• Justgal's journal, by Kelly Rogers, law student, Detroit College of Law. [Three early entries on one page; student switched to MBA program.]
  • Bangalore Diary, by Anubhav Sinha, while at National Law School of India.
  • For $20,000 a year, why can't the law school ..., by Michael Tita, law student, U. of Richmond [one page]

Advice for the 'in between year'
  • Bar Exam Primer, by Travis A. Wise, lawyer. Advice for passing the bar exam.

Advice by lawyers & law professors
  • Law school and stress, by Barbara Glesner Fines, professor, U. of Missouri - Kansas City School of Law:
    "[T]he major reason many students do not succeed in law school is that they started at the wrong time: Don't start law school on the same day you are also beginning major medical treatment, a divorce, or have just had a new baby."
  • Pragmatic Reform of Legal Education, by Stephen R. Marsh, a Texas lawyer.
    Marsh quoting David Barber, professor:
    "Law school is a very hostile experience. Studies have shown that it takes the average law school graduate seven years before they are willing to participate in Alumni related activities (such as fund raising, etc.)."
    Marsh quoting one who prefers no attribution:
    "[Law] profs know, or should know, that the methods they use to teach actually make it harder to learn the material. That is, law professors provide a net negative input into the learning process."
  • Thinking of Law School? American Legal Education: Buyer Beware, by David Dieteman, a lawyer working on a Ph.D. in philosophy:
    "[L]aw students are expected to teach themselves."
    That is the simple truth: One does not buy teaching for one's law school tuition dollars: One buys the right to sit for a set of exams.
  • Rethinking "Thinking Like a Lawyer".
    Excerpt below is from "Abstract of Preliminary Findings of the Study of Legal Education," Carnegie Foundation for the Advancement of Teaching, byy Judith W. Wegner,
    Senior Scholar with the foundation, and former dean of U. of NC at Chapel Hill School of Law:
    "Elaborate law school assessment systems have been created, which rely primarily on essay examinations to sort students and assure quality, yet form a 'hidden curriculum' whose fundamental strengths and weaknesses are cloaked in long-standing conventions and should be reexamined and reformed in fundamental respects. Problem-based examinations are suitable tools for assessing expertise in law-related problem solving, but this function is not appreciated or explained, their use may unfairly advantage some and disadvantage other students, and their potential is significantly compromised by grading systems in common use. Norm-based grading systems that 'sort' students run substantial risks of undercutting learning, perpetuating pre-existing patterns of performance, and wasting faculty and student time that could be better spent. More attention needs to be paid to the close interplay of learning and assessment, evident from schools' approaches to thorny issues of academic disqualification and new lessons about assessment born out by the experience of academic support programs. Law school assessment systems could be redesigned to foster learning if greater attention were paid to key design principles that shape assessment to the imperatives of learning rather than the other way round, more transparent expertise-based evaluation were employed during the first year, [and] other uses of assessment to document and guide learning were introduced. ..."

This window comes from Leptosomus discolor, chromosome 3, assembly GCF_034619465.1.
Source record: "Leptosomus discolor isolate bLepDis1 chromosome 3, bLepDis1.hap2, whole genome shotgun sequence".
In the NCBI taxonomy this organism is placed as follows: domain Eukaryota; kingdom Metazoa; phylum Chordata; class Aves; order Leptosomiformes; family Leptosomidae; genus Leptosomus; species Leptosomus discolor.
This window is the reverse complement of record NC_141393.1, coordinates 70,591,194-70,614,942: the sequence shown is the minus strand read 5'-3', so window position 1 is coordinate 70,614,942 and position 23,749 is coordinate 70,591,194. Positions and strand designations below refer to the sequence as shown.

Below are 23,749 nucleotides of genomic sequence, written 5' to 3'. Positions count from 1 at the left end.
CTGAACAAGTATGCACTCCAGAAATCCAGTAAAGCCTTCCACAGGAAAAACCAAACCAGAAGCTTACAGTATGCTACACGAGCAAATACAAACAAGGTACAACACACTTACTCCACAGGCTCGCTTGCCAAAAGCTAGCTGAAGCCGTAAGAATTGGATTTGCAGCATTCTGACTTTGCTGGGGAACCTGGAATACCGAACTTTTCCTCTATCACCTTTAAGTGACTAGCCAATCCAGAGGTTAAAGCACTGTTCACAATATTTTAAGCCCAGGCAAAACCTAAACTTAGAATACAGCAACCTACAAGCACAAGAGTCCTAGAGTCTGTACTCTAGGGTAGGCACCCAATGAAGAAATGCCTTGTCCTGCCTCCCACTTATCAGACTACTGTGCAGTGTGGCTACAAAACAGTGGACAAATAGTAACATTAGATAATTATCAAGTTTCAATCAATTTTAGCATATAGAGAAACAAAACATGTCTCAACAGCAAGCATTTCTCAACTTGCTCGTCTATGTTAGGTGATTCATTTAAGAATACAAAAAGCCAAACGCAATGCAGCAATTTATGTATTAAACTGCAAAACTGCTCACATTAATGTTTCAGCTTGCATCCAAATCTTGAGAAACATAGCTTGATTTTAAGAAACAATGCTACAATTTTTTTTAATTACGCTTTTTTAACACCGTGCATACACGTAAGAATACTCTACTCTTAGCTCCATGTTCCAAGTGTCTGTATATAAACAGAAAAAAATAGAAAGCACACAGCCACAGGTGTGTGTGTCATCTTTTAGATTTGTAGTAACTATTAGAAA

[Wegner's work was presented in June of 2001 at the Institute of Advanced Legal Studies, U. of London. Publication is expected in 2003, by Jossey-Bass Publishers.]

Advice for the 'grade wounded'
  • For those who ran into academic troubles in law school, stop beating up on yourself and consider this list of people who were academically dismissed from law school yet went on to do well in life:
    Vince Lombardi,
    Seymour Hersh,
    Bob Newhart, and
    Adlai Stevenson (dismissed from Harvard after two years, ultimately graduated from Northwestern).
  • According to former Vice-President Al Gore who left Vanderbilt Law School minus a law degree,
    "President Franklin Roosevelt failed two of his courses during his first year at Columbia Law School – and then never actually graduated. As [FDR] later pointed out, in words that may comfort us all:
    'It certainly shows the uncertainty of marks.'"

UPDATE, 2004>

the other parts of
Alice's place:
I. dead people stories
II. live people stories
III. letters home
IV. not a law journal
V. Camp Fire

email Alice